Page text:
The Sweet Science of Sugaring
by Josh Palumbo, Forest Management Coordinator
I welcome you to The Nature Foundation at Wintergreen’s attempt to bring some nature and knowledge into your home. The Nine Minute Naturalist borrows from NPR’s lovely 90-Second Naturalist podcast. Since we all have a bit more time on our hands, the goal is to take something that is happening out in our environment and stimulate your brain for roughly nine minutes. Don’t let something as “minor” as a quarantine to keep you from learning. I hope you enjoy!
It is odd how cold days in the middle of winter can make me think fondly of the smell of maple sap boiling into a sweeter form. Sure enough, as I walked by a sugar maple tree the other day, my thoughts went to a pot of boiling sweetness. This edition of the Nine Minute Naturalist will go in depth on the science of sugaring.
The process of maple sugaring was first introduced to European settlers by Native Americans who long ago found the benefits of boiling this sweet substance. Originally the product produced was maple sugar, a much easier form to store and travel with. Now the cash crop is maple syrup, ideal for use on pancakes, waffles, coffee and tea. Virginia politicians such as Governor Berkley and Thomas Jefferson wrote of the worthy qualities of maple sugar. Jefferson saw maple sugar as a means to break from dependance on the West Indies for sugar cane. He planted a sugar maple plantation at Monticello from Vermont stock. Alas, the Piedmont is not an ideal growing site for sugar maples and the plantation no longer exists. Head west and you will find sugar maples in much larger quantities. Highland County’s sugar maple production is the best in the state and has grown into a lovely sugar maple festival (which is sadly cancelled for 2021). Wintergreen has a bounty of sugar maples and for years we produced a high-quality syrup…if I might say so myself.
There are a few key components of maple sugaring. The first is to make sure you collect the first fruits. As the days creep above freezing, and temperatures average 35-45 degrees and are accompanied by freezing nights, the taps had best be in the trees. This process depends on location and microclimate. For instance, maple stands in western New York won’t be ready to tap until late February at the earliest, while the taps have just been installed in Highland County. At tree at the bottom of a cold ravine will not be as productive as a sugar maple at the top of the ravine. The first fruit from a sugar maple will have the highest sugar content and will yield the best quality syrup.
A couple more key factors are site and tree selection. My favorite sites are high elevation sites facing east/southeast. This allows for the requisite temperatures but increases the amount of time for the sap to run due to receiving the earliest sunlight. The choice of trees is important as well. The tree must be over 10 inches in diameter, but shy away from necessarily choosing the biggest specimen. Over-mature trees will not provide great yields, so don’t be tempted to tap only the largest options available. Additionally, open grown trees will outproduce species in a dense forest. A productive tree will produce 10 gallons of sap per tap. Additional taps can be placed for every 6-8 inches in diameter.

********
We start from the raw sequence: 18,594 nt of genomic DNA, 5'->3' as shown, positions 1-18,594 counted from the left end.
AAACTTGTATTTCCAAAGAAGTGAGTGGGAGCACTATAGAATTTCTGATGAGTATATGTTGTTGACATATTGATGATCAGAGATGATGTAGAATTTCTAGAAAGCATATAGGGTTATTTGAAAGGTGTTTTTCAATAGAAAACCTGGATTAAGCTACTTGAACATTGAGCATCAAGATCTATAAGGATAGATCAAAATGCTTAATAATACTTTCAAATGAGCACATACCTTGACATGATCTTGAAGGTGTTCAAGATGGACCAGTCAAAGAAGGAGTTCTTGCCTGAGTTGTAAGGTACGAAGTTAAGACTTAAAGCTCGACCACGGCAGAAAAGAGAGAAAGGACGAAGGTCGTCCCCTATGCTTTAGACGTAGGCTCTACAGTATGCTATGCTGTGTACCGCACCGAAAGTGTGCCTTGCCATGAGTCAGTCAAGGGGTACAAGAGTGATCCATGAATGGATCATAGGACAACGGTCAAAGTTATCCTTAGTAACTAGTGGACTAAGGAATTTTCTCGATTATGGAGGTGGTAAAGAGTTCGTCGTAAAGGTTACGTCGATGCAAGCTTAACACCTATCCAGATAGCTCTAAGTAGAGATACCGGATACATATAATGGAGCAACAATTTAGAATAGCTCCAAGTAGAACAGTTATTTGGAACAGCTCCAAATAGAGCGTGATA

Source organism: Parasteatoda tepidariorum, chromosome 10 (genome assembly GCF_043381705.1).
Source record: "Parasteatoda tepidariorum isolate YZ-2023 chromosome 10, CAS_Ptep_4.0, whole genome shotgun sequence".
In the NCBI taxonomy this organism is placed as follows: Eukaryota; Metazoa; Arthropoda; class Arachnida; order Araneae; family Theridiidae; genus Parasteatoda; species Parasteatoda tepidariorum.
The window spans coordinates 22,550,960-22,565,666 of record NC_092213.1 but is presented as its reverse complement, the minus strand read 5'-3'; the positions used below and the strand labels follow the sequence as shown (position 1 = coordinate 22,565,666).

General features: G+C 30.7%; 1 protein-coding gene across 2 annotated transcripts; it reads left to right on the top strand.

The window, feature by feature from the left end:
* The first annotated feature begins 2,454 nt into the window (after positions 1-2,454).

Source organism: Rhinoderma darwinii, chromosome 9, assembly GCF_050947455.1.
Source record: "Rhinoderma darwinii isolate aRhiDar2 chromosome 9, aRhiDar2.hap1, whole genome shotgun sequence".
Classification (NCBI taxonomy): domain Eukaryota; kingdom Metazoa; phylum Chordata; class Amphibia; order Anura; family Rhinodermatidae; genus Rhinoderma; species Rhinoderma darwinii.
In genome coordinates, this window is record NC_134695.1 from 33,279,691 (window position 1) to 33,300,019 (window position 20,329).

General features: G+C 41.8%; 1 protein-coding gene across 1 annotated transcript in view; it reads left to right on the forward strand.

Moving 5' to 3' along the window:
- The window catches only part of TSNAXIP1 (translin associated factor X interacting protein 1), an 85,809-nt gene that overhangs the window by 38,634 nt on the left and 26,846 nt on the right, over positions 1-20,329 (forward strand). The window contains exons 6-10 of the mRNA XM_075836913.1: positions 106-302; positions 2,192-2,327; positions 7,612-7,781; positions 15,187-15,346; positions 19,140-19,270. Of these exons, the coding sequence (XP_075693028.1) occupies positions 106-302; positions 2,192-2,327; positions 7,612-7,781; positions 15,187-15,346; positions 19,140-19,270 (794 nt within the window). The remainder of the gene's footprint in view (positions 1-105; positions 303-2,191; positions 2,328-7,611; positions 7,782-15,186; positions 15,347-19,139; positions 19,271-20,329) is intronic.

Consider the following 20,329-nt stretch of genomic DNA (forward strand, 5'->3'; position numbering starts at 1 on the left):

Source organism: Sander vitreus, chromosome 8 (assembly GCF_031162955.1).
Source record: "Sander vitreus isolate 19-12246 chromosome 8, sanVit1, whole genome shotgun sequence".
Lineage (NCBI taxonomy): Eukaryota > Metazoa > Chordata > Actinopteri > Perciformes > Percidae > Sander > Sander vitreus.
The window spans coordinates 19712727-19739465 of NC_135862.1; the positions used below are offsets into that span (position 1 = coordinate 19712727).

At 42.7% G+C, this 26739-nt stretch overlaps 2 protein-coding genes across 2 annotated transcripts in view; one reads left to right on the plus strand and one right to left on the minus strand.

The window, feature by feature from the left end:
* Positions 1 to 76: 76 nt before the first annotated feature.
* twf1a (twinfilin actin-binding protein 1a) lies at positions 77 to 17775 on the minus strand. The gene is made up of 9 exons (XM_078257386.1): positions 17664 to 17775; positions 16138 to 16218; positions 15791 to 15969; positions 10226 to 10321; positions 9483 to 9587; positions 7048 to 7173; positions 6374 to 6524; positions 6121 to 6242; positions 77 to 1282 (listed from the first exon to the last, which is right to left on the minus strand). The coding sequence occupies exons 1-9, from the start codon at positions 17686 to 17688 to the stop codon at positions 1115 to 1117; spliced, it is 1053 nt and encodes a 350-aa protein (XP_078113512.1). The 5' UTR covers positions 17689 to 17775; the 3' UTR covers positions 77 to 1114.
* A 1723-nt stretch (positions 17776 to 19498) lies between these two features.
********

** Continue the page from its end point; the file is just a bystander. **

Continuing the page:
Tapping a tree is making a hole in the tree for sap to run out. The diameter of the hole should be around 5/16” and 3 inches deep. Hammer the tap into the hole with a couple sharp blows and attach your collection device. This can take multiple forms. Buckets and bags are the easiest and most common collection devices. They will need to be checked and emptied daily. If you are using a tube system to deposit sap in a collection devise, you do not need to be quite as diligent due to it depositing into a large, closed container. Make sure you store sap in a refrigerator or outside in a cold, dark location.
The boiling is the part that certainly stirs up memories for me. The sweet smell of sap boiling is one of my all-time favorites. I highly recommend boiling outside or in a location that sticky evaporation won’t cause a problem. First, figure out your water boiling point, which changes with elevation. Then add 7.1 degrees and you have the temperature at which you have maple syrup. Keep a large container at a rolling boil and be sure to add sap as you get towards the bottom of your pan. As your sap reaches syrup status, decrease your heat and keep an eye on your thermometer. Syrup will reach candy and sugar status very quickly so be vigilant. Pour your hot syrup into a clean container, seal the can and your syrup can be stored for up to a year.
You will know you have hit the end of sap gathering season when the color changes. When the clarity of sap gives way to a yellow hue, the tree is preparing to break bud. This yellow is an increase in bacteria and will taint your syrup.
Go forth and find some prime sugar maples and get to tapping. If you need tree identification, send a picture to firstname.lastname@example.org. If you would like to borrow a tap and bucket to use for the season contact me and I can lend you the resources. Happy sugaring!